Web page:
Invincible Universe #5

Story by
Art by
Todd Nauck
Colors by
Gabe Eltaeb
Letters by
Rus Wooton
Cover by
Image Comics

"Invincible Universe" #5 does what no other comic book can possibly do this month (maybe not even this year). Writer Phil Hester and artist Todd Nauck open this comic with protagonists trying to gently dissuade mind-controlled gorillas. It might seem like a one-sided battle for characters with super powers, but as Brit points out, the gorillas are an endangered species and need to be handled carefully.

Invincible, Robot, Yeti, Kid Thor and others join Brit on the scene, giving the reader a fistful of super characters in the span of a couple pages. Hester keeps the dialog bouncy and upbeat, despite the odd circumstances and the obvious tension surrounding the event. With such a wide array of characters, it wouldn't hurt to have subtle reminders, like caption box tags or a roll call inside the front cover. Hester mostly addresses characters by name throughout the story, but one or two manage to squeak by, which inspired me to refamiliarize myself with the cast -- as it likely will for avid comics readers who read a significant amount of material every week. That's a minor nitpick there, as Hester does a great job balancing out the vastly diverse cast while also providing refreshers on power sets alongside personalities.

One character that does have a chance to shine a bit brighter than the rest is Best Tiger. Captured and interrogated, Best Tiger is exactly where he wants to be and the collaboration between Hester and artist Todd Nauck makes that scene electrifying and fun, but also a little bit gross. Hunter and Shapesmith join Best Tiger to investigate the allegations that Supreme Leader Cho of North Korea is taking strides to keep his country invested in the super-powered arms race as the United Nations gears up for its first meeting since Dinosaurus flooded the globe. While I wouldn't normally associate Nauck with espionage adventure, he handles this scene wonderfully, just as with every other scene in this comic book.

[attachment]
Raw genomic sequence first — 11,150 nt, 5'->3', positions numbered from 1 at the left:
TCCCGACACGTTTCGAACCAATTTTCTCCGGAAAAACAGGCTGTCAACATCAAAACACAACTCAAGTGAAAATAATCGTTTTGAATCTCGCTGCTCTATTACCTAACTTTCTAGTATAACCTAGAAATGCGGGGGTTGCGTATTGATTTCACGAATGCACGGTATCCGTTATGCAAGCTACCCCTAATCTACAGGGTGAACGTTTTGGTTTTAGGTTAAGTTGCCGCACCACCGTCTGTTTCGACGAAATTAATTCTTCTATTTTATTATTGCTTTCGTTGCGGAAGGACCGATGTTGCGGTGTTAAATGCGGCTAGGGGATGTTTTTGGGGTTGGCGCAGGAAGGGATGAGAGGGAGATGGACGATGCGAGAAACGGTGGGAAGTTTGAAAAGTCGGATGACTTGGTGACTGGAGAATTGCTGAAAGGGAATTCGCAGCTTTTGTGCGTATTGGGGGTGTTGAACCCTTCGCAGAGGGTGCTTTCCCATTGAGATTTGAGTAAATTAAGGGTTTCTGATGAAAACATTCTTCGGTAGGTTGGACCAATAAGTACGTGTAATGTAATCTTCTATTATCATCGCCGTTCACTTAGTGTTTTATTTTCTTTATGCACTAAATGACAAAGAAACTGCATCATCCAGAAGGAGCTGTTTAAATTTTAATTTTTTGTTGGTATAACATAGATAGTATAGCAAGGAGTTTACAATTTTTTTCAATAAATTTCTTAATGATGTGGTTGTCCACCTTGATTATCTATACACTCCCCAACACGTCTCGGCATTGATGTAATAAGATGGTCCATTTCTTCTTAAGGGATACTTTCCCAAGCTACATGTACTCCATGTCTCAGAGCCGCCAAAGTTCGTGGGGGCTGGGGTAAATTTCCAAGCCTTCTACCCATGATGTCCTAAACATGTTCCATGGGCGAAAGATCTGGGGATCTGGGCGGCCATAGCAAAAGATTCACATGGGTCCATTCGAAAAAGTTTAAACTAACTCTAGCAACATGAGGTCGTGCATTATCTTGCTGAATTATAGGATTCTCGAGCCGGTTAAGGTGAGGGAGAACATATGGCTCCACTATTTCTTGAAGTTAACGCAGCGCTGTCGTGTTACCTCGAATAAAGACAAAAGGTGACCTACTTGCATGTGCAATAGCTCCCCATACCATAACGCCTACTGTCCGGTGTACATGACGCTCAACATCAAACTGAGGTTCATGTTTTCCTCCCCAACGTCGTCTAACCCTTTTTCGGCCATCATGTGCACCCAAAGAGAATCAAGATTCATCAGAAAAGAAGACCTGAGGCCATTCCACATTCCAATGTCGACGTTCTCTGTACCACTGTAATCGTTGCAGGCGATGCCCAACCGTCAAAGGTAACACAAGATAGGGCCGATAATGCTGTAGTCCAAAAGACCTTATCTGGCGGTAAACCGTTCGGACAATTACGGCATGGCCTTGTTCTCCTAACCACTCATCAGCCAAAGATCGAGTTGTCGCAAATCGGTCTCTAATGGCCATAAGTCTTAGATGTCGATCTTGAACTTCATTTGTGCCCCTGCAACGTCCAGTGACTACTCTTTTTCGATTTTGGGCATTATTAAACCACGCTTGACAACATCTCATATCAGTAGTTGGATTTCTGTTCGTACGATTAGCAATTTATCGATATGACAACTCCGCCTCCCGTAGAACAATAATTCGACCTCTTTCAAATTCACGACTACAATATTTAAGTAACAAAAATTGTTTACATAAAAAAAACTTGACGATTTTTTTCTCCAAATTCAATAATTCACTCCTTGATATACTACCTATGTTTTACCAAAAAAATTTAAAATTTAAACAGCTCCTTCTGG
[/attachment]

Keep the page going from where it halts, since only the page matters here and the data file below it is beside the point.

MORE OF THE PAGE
Nauck's work is animated and agile, filled with just enough detail to be dynamic and informative. The artist has built a world, defined a sprawling cast of characters and continues to add to the fabric of this world in "Invincible Universe" #5. While I'm still acclimating to the characters and the landscape of Robert Kirkman's other comic book creation, the high energy level, fun art and excitingly unpredictable story in "Invincible Universe" #5 will have readers looking forward to the next installment of this adventure.

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